There are probably enough books written about Alphonse “Scarface” Capone to fill an entire small library. This, however, is not a book about Capone per se. Think of it more as a first-person account, by an emotionally torn spouse, of man that allegedly participated in the 1929 St. Valentine’s Day Massacre. Gus Winkeler is the subject, as told by the memoirs - long buried deep in government files – of his wife Georgette Winkeler.
True crime author William J. Helmer (author of Dillinger: The Untold Story and co-author The Complete Public Enemy Almanac with the late Rick Mattix ) introduces the book with a reminder of Georgette’s slightly-biased view (trying to put husband Gus Winkeler in better light). He also provides plenty of historical facts and bios in the back of the book that work to support Georgette’s account and other times to clarify or fill in blanks (Georgette wrote primarily about the characters she had personally met, not other prominent figures such as Jack McGurn – the only man ever charged – never convicted – with the Valentine’s massacre)
Those who are well-versed in the entire St. Valentine’s Day Massacre of 1929, the murder of Frankie Yale in 1928, or the 1933 Kansas City Massacre, will already be familiar with a good portion of the book’s historical element. Even so, to read the words of Winkeler - well, it simply puts a more personal, humanistic stamp on the entire subject. And for those unfamiliar with the intricate details of the men who perpetrated the 1929 Chicago hit – this book covers it well – giving insight into why the Capone faction would use mostly St. Louis gangsters for the 1929 hit and what the later fates would be for Winkeler and the other “American Boys.”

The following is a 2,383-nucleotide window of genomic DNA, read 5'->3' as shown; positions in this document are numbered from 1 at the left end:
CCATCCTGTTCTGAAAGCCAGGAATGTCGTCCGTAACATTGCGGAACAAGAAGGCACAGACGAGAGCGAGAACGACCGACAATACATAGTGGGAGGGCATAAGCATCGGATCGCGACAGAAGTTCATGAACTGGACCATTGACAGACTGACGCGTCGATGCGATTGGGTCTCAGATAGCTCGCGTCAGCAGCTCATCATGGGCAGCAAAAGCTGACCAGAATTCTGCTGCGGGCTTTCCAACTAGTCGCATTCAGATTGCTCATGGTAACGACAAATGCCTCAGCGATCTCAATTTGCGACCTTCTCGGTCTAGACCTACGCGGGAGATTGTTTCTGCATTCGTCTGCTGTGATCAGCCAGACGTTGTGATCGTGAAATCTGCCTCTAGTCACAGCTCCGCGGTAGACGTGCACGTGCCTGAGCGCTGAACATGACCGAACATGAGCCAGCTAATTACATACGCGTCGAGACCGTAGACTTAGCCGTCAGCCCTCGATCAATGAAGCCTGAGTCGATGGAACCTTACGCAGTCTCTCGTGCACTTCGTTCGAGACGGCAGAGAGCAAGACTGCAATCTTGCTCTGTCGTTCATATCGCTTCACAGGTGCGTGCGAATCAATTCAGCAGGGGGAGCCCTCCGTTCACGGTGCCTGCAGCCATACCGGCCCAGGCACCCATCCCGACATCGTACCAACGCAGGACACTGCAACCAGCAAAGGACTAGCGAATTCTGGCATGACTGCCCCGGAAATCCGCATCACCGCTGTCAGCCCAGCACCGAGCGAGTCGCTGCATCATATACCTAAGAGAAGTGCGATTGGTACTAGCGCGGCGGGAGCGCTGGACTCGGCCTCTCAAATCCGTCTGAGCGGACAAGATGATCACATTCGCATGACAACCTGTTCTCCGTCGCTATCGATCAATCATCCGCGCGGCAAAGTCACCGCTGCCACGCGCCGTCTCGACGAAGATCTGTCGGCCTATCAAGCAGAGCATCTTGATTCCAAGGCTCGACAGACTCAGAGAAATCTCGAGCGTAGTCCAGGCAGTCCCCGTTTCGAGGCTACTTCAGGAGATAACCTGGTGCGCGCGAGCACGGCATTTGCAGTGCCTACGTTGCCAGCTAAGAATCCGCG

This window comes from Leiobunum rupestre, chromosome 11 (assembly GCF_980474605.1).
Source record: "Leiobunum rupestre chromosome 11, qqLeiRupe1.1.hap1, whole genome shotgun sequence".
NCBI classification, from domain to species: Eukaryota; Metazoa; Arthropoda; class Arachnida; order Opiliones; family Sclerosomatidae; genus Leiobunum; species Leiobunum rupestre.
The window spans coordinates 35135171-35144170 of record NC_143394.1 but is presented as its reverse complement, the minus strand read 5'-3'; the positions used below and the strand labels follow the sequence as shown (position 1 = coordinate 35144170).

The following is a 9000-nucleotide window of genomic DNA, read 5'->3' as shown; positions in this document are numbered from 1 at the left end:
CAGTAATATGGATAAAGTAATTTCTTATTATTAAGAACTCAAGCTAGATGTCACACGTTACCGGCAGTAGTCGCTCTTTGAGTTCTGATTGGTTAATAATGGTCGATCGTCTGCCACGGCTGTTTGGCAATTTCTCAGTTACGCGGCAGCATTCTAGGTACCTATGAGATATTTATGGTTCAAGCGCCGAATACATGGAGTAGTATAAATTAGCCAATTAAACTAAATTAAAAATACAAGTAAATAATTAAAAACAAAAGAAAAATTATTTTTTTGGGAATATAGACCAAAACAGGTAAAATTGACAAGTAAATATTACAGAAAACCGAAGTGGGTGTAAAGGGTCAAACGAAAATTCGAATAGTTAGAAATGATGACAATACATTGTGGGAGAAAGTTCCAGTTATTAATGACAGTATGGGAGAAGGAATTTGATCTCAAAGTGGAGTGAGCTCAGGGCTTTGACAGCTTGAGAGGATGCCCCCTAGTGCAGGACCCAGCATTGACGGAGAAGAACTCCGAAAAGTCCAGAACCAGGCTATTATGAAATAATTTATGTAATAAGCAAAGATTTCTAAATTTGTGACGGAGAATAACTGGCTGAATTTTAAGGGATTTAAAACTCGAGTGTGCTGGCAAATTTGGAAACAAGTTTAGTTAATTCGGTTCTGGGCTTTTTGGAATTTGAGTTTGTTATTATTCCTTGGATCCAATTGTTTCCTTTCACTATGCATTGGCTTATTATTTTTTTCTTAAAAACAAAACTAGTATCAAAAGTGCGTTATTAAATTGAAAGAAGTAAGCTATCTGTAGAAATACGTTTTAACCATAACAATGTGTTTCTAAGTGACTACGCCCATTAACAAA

And that makes this read all the more interesting. Georgette’s recollection of events and people was not merely limited to a portrait of her husband. From her viewpoint, every friend, enemy and associate (she personally knew from Gus’s life) is discussed – the who, why and how they behaved based on the interactions with her husband.
One chapter in particular deserves special mention as it opens with a reminder of how life in organized crime usually works out. As any true crime aficionado surely knows… there’s jail, death or turncoat. Georgette points to the latter in chapter eleven’s introduction, and it’s quite poignant. A basic truism really, as she proclaims, “There is no honor among thieves.”
She further explains that “thieves” refers to all racketeers and the concept of protecting one another usually becomes null and void when one is faced with jail time. Of course, she points to specific individuals that “rolled over” on husband Gus.
Other interesting topics covered in Al Capone and His American Boys include Gus Winkeler’s demise, Georgette’s post-gangster life, law enforcement communications regarding the memoirs, backgrounds on the other Valentine’s Day shooters, and how Winkeler’s handgun was used in a suicide by Melvin Purvis.
Georgette’s account of her husband and his associations with other well (and lesser) known gangsters is, of course, going to be a little subjective. Mrs. Winkeler was indisputably living quite a balancing act – loving her husband while living in constant turmoil over his arrests and the dangers that come naturally with a life of crime. The 1930′s memoir itself is rather well-written, and the tone is that of a warning for both law enforcement (she tried to submit the memoirs to FBI) and women who consider becoming involved with hoods. Al Capone and His American Boys is more than just fascinating history – its built on the human interest element of living a gangster’s life.